Vue 3 provides a globalProperties object that can be used to add a global property that can be accessed in any component instance. For example, a plugin might want to inject a shared global object or function.

// User Definition
import axios from 'axios'

const app = Vue.createApp({})
app.config.globalProperties.$http = axios

// Plugin for validating some data
export default {
  install(app, options) {
    app.config.globalProperties.$validate = (data: object, rule: object) => {
      // check whether the object meets certain rules
    }
  }
}
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In order to tell TypeScript about these new properties, we can use module augmentation (opens new window).

In the above example, we could add the following type declaration:

import axios from 'axios'

declare module '@vue/runtime-core' {
  export interface ComponentCustomProperties {
    $http: typeof axios
    $validate: (data: object, rule: object) => boolean
  }
}
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We can put this type declaration in the same file, or in a project-wide *.d.ts file (for example, in the src/typings folder that is automatically loaded by TypeScript). For library/plugin authors, this file should be specified in the types property in package.json.

Make sure the declaration file is a TypeScript module

In order to take advantage of module augmentation, you will need to ensure there is at least one top-level import or export in your file, even if it is just export {}.

In TypeScript (opens new window), any file containing a top-level import or export is considered a 'module'. If type declaration is made outside of a module, it will overwrite the original types rather than augmenting them.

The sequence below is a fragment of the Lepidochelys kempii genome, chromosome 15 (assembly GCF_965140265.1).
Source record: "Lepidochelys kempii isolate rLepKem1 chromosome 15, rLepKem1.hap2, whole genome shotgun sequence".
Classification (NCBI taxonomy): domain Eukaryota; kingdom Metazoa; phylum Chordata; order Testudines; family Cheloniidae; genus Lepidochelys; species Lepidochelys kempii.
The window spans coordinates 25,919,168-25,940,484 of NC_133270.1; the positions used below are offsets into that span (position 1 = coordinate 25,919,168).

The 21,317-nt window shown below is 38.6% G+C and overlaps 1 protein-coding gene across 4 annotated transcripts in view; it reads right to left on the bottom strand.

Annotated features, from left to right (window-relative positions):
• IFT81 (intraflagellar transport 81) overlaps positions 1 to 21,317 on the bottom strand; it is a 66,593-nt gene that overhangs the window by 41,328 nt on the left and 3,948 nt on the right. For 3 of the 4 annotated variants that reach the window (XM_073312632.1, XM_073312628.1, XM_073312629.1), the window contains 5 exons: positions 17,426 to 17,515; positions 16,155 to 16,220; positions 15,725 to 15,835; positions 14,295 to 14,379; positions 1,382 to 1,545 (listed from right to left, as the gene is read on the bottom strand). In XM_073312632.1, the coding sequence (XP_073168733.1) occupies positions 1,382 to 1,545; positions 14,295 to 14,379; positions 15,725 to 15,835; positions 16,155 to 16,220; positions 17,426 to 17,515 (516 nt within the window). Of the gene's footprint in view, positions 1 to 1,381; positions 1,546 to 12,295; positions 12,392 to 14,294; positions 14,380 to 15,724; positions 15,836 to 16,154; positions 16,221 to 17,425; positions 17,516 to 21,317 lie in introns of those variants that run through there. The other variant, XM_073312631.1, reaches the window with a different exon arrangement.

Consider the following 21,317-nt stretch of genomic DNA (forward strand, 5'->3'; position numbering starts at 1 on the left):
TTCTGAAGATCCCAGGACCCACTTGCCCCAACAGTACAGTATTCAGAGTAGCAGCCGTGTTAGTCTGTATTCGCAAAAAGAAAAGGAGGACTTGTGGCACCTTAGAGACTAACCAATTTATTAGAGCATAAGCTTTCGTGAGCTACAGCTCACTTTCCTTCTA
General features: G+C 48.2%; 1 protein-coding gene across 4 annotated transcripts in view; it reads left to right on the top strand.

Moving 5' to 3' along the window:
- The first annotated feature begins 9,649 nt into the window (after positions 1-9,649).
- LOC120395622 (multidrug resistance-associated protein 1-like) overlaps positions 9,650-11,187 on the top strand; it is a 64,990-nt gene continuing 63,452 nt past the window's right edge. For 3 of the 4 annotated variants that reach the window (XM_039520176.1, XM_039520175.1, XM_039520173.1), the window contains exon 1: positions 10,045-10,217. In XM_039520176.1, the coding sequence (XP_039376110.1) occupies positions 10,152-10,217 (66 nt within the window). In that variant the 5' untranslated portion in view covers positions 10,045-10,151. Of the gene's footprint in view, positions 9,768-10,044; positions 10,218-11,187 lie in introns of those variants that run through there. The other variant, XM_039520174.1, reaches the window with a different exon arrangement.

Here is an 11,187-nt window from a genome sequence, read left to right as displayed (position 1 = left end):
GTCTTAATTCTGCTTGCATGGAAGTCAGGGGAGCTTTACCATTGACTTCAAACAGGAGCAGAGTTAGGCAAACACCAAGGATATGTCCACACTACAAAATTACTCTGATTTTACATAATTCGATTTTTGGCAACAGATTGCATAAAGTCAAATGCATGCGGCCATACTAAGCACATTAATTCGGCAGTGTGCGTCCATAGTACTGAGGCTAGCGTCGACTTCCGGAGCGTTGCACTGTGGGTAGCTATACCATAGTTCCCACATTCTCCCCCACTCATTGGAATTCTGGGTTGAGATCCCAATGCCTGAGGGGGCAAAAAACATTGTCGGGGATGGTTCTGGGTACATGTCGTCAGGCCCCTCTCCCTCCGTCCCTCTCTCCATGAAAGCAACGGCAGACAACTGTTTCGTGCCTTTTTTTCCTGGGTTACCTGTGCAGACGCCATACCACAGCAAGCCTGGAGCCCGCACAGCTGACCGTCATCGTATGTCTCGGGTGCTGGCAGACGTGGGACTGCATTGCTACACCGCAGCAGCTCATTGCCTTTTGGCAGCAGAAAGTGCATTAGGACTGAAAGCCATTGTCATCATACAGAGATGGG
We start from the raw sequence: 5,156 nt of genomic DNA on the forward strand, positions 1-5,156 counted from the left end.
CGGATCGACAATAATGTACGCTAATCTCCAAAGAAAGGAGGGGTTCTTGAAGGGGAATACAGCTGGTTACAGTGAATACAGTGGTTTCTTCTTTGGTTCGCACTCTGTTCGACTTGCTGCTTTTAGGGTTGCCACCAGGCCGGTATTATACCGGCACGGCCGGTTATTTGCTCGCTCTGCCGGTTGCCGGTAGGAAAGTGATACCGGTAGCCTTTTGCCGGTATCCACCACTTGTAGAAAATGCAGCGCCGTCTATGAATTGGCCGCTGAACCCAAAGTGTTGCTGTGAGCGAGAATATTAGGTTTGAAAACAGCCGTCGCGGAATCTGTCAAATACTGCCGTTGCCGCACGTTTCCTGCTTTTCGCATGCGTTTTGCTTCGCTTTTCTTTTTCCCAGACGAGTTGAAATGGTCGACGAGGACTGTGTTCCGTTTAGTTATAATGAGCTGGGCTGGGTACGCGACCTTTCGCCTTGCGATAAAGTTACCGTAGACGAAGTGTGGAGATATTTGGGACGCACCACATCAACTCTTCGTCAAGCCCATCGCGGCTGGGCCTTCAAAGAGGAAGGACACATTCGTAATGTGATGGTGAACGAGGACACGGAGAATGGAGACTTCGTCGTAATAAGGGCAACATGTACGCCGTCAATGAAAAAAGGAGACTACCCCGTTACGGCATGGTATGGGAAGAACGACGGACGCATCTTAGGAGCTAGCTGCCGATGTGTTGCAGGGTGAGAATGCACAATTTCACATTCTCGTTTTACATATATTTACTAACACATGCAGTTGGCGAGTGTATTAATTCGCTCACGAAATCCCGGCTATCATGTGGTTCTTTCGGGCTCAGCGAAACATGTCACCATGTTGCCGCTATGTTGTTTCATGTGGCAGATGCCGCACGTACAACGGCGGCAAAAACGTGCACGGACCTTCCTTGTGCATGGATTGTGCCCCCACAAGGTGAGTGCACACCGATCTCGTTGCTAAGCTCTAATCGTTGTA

For more information about the ComponentCustomProperties type, see its definition in @vue/runtime-core (opens new window) and the TypeScript unit tests (opens new window) to learn more.

# Annotating Return Types

Because of the circular nature of Vue’s declaration files, TypeScript may have difficulties inferring the types of computed. For this reason, you may need to annotate the return type of computed properties.

import { defineComponent } from 'vue'

const Component = defineComponent({
  data() {
    return {
      message: 'Hello!'
    }
  },
  computed: {
    // needs an annotation
    greeting(): string {
      return this.message + '!'
    },

    // in a computed with a setter, getter needs to be annotated
    greetingUppercased: {
      get(): string {
        return this.greeting.toUpperCase()
      },
      set(newValue: string) {
        this.message = newValue.toUpperCase()
      }
    }
  }
})
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# Annotating Props

Vue does a runtime validation on props with a type defined. To provide these types to TypeScript, we need to cast the constructor with PropType:

import { defineComponent, PropType } from 'vue'

interface Book {
  title: string
  author: string
  year: number
}

const Component = defineComponent({
  props: {
    name: String,
    success: { type: String },
    callback: {
      type: Function as PropType<() => void>
    },
    book: {
      type: Object as PropType<Book>,
      required: true
    }
  }
})
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WARNING

Because of a design limitation (opens new window) in TypeScript when it comes to type inference of function expressions, you have to be careful with validator and default values for objects and arrays:

import { defineComponent, PropType } from 'vue'

interface Book {
  title: string
  year?: number
}

const Component = defineComponent({
  props: {
    bookA: {
      type: Object as PropType<Book>,
      // Make sure to use arrow functions
      default: () => ({
        title: 'Arrow Function Expression'
      }),
      validator: (book: Book) => !!book.title
    },
    bookB: {
      type: Object as PropType<Book>,
      // Or provide an explicit this parameter
      default(this: void) {
        return {
          title: 'Function Expression'
        }
      },
      validator(this: void, book: Book) {
        return !!book.title
      }
    }
  }
})
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# Annotating Emits

We can annotate a payload for the emitted event. Also, all non-declared emitted events will throw a type error when called: